Step out the door to hear the musical dripping of snow melting off the roof. The driveway has thawed and feels soft and mushy underfoot. Snow recedes from shrubs and structures revealing…dirt!
A warm spell is changing things outside in a hurry. Temperatures are in the 40s, and the air feels downright balmy. Surely the sunlight is brighter than it was last week. The pussywillow and cherry buds are swelling. This northern gardener’s heart begins to warm with anticipation.
It’s too early for anything to happen outside. Winter can return in February, even in March. But it’s high time to start some plants inside. The seed catalogs started arriving before the New Year, and I’ve had many a happy daydream session over them. Even ordered some seeds. I look for short season varieties, since spring can be a cold, drawn-out affair here. Summer weather doesn’t settle down till July 4. I have my tried-and-true favorites such as ‘Blue Lake’ pole beans, ‘Red Sails’ lettuce, genovese basil, ‘Detroit Dark Red’ beets. In the spirit of wild experimentation I always try some new things too. Stalk celery takes over 100 days to mature, but there is a shorter kind of celery that takes 80 days. It’s used fresh or dried, and I figure I can preserve it for my winter soups and stews. I’ve never grown chard here, but it should do very well. Traipsing off to the supermarket for mystery vegetables in the winter is not nearly as satisfying as harvesting fresh from the garden, or pulling something home-grown from the freezer or jars. I like to know where my food comes from and not be scared of what it might have been through.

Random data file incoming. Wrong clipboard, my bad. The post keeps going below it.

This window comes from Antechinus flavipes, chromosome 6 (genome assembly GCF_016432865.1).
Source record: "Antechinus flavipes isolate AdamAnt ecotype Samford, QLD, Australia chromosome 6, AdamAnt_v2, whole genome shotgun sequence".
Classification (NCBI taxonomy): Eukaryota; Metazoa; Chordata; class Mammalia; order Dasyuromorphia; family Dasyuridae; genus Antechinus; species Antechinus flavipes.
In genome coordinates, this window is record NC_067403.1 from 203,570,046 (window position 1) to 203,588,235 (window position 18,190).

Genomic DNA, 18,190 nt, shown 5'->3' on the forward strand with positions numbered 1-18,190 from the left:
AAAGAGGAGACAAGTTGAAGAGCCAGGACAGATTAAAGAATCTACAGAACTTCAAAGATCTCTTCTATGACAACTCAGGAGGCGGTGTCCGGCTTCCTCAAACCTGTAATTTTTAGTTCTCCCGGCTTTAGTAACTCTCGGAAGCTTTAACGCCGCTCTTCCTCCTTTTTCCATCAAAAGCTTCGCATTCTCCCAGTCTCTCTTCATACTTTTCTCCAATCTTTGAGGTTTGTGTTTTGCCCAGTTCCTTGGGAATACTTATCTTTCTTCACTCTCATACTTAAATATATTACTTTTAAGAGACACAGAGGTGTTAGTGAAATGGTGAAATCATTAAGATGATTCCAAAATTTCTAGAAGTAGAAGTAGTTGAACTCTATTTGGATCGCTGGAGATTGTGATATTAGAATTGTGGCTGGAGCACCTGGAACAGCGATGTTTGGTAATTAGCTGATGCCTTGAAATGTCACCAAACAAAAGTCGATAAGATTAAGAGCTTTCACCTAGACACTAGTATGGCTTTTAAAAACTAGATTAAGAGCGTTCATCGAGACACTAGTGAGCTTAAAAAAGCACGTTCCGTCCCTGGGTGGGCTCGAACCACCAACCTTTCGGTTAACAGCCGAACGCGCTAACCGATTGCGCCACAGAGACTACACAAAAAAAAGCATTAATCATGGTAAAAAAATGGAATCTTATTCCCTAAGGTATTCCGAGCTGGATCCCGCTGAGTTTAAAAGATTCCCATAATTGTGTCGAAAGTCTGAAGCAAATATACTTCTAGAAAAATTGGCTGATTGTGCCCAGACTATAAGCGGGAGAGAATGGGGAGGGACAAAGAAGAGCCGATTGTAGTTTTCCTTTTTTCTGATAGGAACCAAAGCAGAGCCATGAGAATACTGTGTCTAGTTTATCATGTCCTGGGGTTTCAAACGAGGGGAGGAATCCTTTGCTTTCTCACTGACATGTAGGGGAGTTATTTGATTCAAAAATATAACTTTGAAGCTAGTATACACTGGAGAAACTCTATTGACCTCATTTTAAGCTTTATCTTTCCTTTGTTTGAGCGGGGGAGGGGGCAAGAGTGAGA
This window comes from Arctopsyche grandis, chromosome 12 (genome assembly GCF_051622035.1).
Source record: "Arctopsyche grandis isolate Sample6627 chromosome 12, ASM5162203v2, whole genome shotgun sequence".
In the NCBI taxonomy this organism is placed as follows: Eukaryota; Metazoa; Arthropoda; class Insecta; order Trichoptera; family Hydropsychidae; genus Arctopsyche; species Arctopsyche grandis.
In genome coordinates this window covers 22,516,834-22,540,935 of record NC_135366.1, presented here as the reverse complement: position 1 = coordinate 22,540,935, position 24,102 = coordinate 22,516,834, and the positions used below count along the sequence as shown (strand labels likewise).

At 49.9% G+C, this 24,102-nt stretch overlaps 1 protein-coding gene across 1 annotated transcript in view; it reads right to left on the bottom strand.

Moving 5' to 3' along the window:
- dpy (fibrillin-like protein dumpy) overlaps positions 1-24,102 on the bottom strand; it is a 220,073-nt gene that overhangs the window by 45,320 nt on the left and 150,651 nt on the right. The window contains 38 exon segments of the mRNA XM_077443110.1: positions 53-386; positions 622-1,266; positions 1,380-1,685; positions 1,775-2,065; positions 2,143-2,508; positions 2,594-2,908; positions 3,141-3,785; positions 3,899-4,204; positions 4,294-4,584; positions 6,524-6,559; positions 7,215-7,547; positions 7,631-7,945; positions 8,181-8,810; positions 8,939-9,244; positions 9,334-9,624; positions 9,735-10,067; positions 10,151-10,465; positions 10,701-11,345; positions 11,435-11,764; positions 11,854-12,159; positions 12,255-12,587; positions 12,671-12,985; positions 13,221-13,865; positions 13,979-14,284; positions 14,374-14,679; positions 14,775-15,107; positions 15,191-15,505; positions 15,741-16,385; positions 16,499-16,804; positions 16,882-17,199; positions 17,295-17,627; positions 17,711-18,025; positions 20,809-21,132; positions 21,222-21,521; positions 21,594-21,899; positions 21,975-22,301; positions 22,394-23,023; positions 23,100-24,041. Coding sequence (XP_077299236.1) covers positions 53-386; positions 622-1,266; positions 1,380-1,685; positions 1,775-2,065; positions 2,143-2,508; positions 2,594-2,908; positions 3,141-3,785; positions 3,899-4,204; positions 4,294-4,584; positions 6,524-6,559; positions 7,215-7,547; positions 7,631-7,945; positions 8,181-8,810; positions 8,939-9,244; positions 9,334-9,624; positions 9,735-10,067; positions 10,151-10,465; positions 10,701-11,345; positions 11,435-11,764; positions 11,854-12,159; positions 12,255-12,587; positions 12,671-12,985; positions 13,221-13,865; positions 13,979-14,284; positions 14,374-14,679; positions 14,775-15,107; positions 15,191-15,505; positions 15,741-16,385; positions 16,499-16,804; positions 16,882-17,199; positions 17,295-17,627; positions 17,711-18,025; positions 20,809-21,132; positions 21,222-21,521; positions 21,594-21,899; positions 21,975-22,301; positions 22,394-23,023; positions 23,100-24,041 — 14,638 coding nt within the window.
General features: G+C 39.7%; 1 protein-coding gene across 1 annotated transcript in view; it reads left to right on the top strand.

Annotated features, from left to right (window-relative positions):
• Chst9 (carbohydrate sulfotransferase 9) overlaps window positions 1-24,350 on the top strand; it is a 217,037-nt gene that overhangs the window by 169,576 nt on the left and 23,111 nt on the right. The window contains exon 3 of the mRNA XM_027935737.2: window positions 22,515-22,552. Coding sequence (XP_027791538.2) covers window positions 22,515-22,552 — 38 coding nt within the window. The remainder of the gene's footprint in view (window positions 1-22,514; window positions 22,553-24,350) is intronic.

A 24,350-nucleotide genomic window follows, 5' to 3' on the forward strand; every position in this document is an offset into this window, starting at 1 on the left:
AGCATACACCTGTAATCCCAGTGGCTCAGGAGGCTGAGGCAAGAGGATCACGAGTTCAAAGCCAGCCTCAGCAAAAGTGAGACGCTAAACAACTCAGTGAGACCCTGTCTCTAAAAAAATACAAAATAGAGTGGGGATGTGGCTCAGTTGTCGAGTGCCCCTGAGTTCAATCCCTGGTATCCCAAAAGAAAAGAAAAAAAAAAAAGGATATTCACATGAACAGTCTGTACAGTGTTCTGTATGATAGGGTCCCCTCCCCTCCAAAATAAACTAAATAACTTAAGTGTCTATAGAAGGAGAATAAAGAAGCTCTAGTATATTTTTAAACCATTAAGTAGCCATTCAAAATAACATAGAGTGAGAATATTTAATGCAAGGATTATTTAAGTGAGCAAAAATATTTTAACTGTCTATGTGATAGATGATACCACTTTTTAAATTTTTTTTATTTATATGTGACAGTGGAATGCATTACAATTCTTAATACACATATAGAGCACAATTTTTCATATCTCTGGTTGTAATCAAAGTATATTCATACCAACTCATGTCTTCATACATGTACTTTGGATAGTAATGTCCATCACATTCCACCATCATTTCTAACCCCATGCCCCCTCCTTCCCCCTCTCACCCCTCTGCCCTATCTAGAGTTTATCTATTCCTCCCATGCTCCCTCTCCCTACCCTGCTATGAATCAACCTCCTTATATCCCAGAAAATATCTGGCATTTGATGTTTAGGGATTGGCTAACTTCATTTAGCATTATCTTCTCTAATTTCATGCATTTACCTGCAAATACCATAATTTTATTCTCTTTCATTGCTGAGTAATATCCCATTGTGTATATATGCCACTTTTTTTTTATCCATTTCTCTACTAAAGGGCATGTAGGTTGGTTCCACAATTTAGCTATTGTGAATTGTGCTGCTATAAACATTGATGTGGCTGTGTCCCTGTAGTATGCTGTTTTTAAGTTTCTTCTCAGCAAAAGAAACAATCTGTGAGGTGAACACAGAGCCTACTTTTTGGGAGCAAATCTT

Rubbing my hands with glee…can’t wait for garden dirt under my nails!